Jacobi defined π = a + bi to be primary if a 1 (mod 4). With this normalization, the law takes the form[57]

Let α = a + bi and β = c + di where a c 1 (mod 4) and b and d are even be relatively prime nonunits. Then

The following version was found in Gauss's unpublished manuscripts.[58]

Let α = a + 2bi and β = c + 2di where a and c are odd be relatively prime nonunits. Then

The law can be stated without using the concept of primary:

If λ is odd, let ε(λ) be the unique unit congruent to λ (mod (1 + i)3); i.e., ε(λ) = ik λ (mod 2 + 2i), where 0 k 3. Then[59] for odd and relatively prime α and β, neither one a unit,

For odd λ, let Then if λ and μ are relatively prime nonunits, Eisenstein proved[60]

See also



  1. Euler, Tractatus, § 456
  2. Gauss, BQ, § 67
  3. Lemmermeyer, p. 200
  4. Eisenstein, Lois de reciprocite
  5. Eisenstein, Einfacher Beweis ...
  6. Eisenstein, Application de l'algebre ...
  7. Eisenstein, Beitrage zur Theorie der elliptischen ...
  8. Lemmermeyer, pp. 199–202
  9. Lemmermeyer, p. 172
  10. Gauss, BQ § 2
  11. Gauss, BQ § 3
  12. Gauss, BQ §§ 4–7
  13. Gauss, BQ § 8
  14. Gauss, BQ § 10
  15. Gauss, DA Art. 182
  16. Gauss, DA, Art. 182
  17. Gauss BQ §§ 14–21
  18. Dirichlet, Demonstration ...
  19. Lemmermeyer, Prop. 5.4
  20. Lemmermeyer, Prop. 5.5
  21. Lemmermeyer, Ex. 5.6
  22. Lemmmermeyer, pp.159, 190
  23. Dirichlet, Untersuchungen ...
  24. Lemmermeyer, Ex. 5.19
  25. Lemmermeyer, p. 173
  26. Lemmermeyer, p. 167
  27. Ireland & Rosen pp.128–130
  28. Burde, K. (1969). "Ein rationales biquadratisches Reziprozitätsgesetz". J. Reine Angew. Math. (in German). 235: 175–184. Zbl 0169.36902.
  29. Lemmermeyer, Ex. 5.13
  30. Lemmermeyer, Ex. 5.5
  31. Lemmermeyer, Ex. 5.6, credited to Brown
  32. Lemmermeyer, Ex. 6.5, credited to Sharifi
  33. Lemmermeyer, Ex. 6.11, credited to E. Lehmer
  34. Gauss, BQ, § 30, translation in Cox, p. 83
  35. Gauss, BQ, § 30, translation in Cox, p. 84
  36. Gauss, BQ, §§ 30–55
  37. Gauss, BQ, § 31
  38. Gauss, BQ, §§ 33–34
  39. Gauss, BQ, § 35. He defines "halfeven" numbers as those divisible by 1 + i but not by 2, and "even" numbers as those divisible by 2.
  40. Gauss, BQ, § 36
  41. Ireland & Rosen, Ch. 9.7
  42. Gauss, BQ, § 37
  43. Gauss, BQ, §§ 38–45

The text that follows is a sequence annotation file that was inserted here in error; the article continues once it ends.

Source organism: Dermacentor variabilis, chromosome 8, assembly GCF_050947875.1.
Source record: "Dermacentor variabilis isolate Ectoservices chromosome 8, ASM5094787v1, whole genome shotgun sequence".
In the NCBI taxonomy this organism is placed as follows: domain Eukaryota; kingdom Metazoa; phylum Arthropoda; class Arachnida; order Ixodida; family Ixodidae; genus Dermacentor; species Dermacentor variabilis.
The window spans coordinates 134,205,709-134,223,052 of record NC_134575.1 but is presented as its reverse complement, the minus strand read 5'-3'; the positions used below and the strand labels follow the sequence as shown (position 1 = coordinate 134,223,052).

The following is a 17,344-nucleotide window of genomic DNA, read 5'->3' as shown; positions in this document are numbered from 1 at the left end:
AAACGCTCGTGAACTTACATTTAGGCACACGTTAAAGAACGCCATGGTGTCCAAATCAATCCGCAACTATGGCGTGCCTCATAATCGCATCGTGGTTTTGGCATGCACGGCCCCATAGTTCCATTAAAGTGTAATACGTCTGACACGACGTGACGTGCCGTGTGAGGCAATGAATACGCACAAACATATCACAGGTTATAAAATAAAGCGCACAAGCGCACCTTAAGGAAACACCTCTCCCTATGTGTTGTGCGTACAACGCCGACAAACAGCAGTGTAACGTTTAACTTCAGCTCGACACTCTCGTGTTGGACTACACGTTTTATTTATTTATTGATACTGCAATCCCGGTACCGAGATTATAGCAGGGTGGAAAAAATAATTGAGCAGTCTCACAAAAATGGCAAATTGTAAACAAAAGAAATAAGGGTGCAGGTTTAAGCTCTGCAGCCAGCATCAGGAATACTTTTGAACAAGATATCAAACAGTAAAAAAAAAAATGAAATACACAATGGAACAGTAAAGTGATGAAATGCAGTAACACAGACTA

44. Gauss, BQ, §§ 46–47
  45. Gauss, BQ, § 51
  46. Gauss defined the character as the exponent k rather than the unit ik; also, he had no symbol for the character.
  47. There is no standard notation for higher residue characters in different domains (see Lemmermeyer, p. xiv); this article follows Lemmermeyer, chs. 5–6
  48. Ireland & Rosen, Prop 9.8.3
  49. Gauss, BQ, § 61
  50. Ireland & Rosen, Prop. 9.8.3, Lemmermeyer, Prop 6.8
  51. proofs are in Lemmermeyer, chs. 6 and 8, Ireland & Rosen, ch. 9.7–9.10
  52. Lemmermeyer, Th. 69.
  53. Lemmermeyer, ch. 6, Ireland & Rosen ch. 9.7–9.10
  54. Lemmermeyer, Th. 6.9; Ireland & Rosen, Ex. 9.32–9.37
  55. Gauss proves the law for 1 + i in BQ, §§ 68–76
  56. Ireland & Rosen, Ex. 9.30; Lemmermeyer, Ex. 6.6, where Jacobi is credited
  57. Lemmermeyer, Th. 6.9
  58. Lemmermeyer, Ex. 6.17
  59. Lemmermeyer, Ex. 6.18 and p. 275
  60. Lemmermeyer, Ch. 8.4, Ex. 8.19


The references to the original papers of Euler, Dirichlet, and Eisenstein were copied from the bibliographies in Lemmermeyer and Cox, and were not used in the preparation of this article.


  • Euler, Leonhard (1849), Tractatus de numeroroum doctrina capita sedecim quae supersunt, Comment. Arithmet. 2

This was actually written 1748–1750, but was only published posthumously; It is in Vol V, pp. 182–283 of

  • Euler, Leonhard (1911–1944), Opera Omnia, Series prima, Vols I–V, Leipzig & Berlin: Teubner


The two monographs Gauss published on biquadratic reciprocity have consecutively numbered sections: the first contains §§ 1–23 and the second §§ 24–76. Footnotes referencing these are of the form "Gauss, BQ, § n". Footnotes referencing the Disquisitiones Arithmeticae are of the form "Gauss, DA, Art. n".

  • Gauss, Carl Friedrich (1828), Theoria residuorum biquadraticorum, Commentatio prima, Göttingen: Comment. Soc. regiae sci, Göttingen 6
  • Gauss, Carl Friedrich (1832), Theoria residuorum biquadraticorum, Commentatio secunda, Göttingen: Comment. Soc. regiae sci, Göttingen 7

These are in Gauss's Werke, Vol II, pp. 65–92 and 93–148

German translations are in pp. 511–533 and 534–586 of the following, which also has the Disquisitiones Arithmeticae and Gauss's other papers on number theory.

  • Gauss, Carl Friedrich; Maser, H. (translator into German) (1965), Untersuchungen uber hohere Arithmetik (Disquisitiones Arithmeticae & other papers on number theory) (Second edition), New York: Chelsea, ISBN 0-8284-0191-8


  • Eisenstein, Ferdinand Gotthold (1844), Lois de réciprocité (PDF), J. Reine Angew. Math. 28, pp. 53–67 (Crelle's Journal)
  • Eisenstein, Ferdinand Gotthold (1844), Einfacher Beweis und Verallgemeinerung des Fundamentaltheorems für die biquadratischen Reste, J. Reine Angew. Math. 28 pp. 223–245 (Crelle's Journal)
  • Eisenstein, Ferdinand Gotthold (1845), Application de l'algèbre à l'arithmétique transcendante, J. Reine Angew. Math. 29 pp. 177–184 (Crelle's Journal)
  • Eisenstein, Ferdinand Gotthold (1846), Beiträge zur Theorie der elliptischen Funktionen I: Ableitung des biquadratischen Fundalmentaltheorems aus der Theorie der Lemniskatenfunctionen, nebst Bemerkungen zu den Multiplications- und Transformationsformeln, J. Reine Angew. Math. 30 pp. 185–210 (Crelle's Journal)

These papers are all in Vol I of his Werke.


  • Dirichlet, Pierre Gustave LeJeune (1832), Démonstration d'une propriété analogue à la loi de Réciprocité qui existe entre deux nombres premiers quelconques, J. Reine Angew. Math. 9 pp. 379–389 (Crelle's Journal)
  • Dirichlet, Pierre Gustave LeJeune (1833), Untersuchungen über die Theorie der quadratischen Formen, Abh. Königl. Preuss. Akad. Wiss. pp. 101–121

both of these are in Vol I of his Werke.

Modern authors

  • Cox, David A. (1989), Primes of the form x2 + n y2, New York: Wiley, ISBN 0-471-50654-0
  • Ireland, Kenneth; Rosen, Michael (1990), A Classical Introduction to Modern Number Theory (Second edition), New York: Springer, ISBN 0-387-97329-X

These two papers by Franz Lemmermeyer contain proofs of Burde's law and related results: